After our group discussion of last Tuesday, I became interested to know whether or not the exemplary letters in the discussed letter-writing manuals such as The Complete Letter Writer were real or not. Even though my primary impression was that these exemplary letters might be considered as genuine letters, further investigation has indicated that these exemplary letters show very little similarities to authentic historical letters of the same time. Susan Whyman states in her book named The Pen and The People: English Letter Writers 1660-1800, that “one way to approach this problem is to compare the models suggested for use in manuals with actual letters. In truth, few letters were found in family archives that resembled those in published guides. Nor were there references to using manuals in real letters, though examples sometimes appear in personal book lists” (2009, p. 28). Although the exemplary letters of letter-writing manuals provide us with a primary realistic image, it can be concluded from the lack of factual and historical data that these letters are not authentic historical documents written during real correspondences, instead they can be considered as fictional products of various authors.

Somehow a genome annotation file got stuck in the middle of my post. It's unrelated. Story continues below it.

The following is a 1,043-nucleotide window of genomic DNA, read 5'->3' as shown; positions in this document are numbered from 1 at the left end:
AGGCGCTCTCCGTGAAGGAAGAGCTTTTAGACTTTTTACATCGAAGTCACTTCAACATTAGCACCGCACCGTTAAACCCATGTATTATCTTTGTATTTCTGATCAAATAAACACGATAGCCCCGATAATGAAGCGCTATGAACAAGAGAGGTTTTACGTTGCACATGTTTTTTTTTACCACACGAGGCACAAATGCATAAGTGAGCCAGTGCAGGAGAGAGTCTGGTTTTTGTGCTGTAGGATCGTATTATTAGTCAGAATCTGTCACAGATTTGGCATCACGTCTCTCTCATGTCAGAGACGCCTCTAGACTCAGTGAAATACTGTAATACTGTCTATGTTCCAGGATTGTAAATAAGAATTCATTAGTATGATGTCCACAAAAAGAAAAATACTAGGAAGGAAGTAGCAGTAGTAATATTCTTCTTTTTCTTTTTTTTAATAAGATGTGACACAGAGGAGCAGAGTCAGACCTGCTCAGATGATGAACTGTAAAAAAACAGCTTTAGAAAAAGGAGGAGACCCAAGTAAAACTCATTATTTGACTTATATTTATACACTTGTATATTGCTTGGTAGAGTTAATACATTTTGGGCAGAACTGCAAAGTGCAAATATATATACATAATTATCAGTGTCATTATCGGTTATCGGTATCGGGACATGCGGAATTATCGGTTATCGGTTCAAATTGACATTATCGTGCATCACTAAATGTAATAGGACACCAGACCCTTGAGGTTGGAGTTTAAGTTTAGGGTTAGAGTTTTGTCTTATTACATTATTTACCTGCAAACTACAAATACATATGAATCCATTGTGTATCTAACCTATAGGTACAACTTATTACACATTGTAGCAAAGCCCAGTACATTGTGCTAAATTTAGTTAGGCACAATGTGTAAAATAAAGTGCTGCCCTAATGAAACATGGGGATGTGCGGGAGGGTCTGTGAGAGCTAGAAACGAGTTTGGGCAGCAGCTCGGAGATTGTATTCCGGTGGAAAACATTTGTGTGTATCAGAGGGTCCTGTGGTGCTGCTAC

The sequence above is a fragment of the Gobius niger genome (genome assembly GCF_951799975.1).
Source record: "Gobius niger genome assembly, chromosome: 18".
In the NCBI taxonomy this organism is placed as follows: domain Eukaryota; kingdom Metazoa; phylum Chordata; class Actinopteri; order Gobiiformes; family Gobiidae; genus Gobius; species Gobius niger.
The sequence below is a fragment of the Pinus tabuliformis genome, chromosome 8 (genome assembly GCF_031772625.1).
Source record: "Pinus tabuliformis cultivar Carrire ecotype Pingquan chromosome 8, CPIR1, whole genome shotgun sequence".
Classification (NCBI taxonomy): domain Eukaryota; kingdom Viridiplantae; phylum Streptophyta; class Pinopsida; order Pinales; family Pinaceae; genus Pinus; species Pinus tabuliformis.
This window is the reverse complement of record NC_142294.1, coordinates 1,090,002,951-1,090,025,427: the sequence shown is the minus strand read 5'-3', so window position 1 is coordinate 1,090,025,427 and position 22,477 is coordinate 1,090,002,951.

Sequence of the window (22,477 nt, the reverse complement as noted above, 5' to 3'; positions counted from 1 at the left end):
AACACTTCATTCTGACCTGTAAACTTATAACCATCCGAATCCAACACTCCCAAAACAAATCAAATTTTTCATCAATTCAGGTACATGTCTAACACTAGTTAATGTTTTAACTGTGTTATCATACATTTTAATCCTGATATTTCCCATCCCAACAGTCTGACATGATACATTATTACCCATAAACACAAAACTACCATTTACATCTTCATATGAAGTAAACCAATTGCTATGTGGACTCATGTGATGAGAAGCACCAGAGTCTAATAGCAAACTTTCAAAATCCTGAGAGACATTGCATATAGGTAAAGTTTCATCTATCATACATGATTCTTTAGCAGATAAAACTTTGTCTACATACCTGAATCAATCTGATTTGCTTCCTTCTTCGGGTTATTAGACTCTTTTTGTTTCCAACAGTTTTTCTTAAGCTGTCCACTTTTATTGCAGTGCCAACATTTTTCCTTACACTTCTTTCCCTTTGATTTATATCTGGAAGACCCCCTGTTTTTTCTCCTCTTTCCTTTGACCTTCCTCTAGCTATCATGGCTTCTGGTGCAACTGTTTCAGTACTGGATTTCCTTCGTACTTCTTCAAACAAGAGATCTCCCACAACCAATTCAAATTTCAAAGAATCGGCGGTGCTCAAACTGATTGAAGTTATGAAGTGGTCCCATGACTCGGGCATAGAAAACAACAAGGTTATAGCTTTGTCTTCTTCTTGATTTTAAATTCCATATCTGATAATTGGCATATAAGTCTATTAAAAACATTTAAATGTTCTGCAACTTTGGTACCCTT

Whyman, Susan (2009). The Pen and the People: English Letter Writers, 1660-1800. Oxford: Oxford University Press.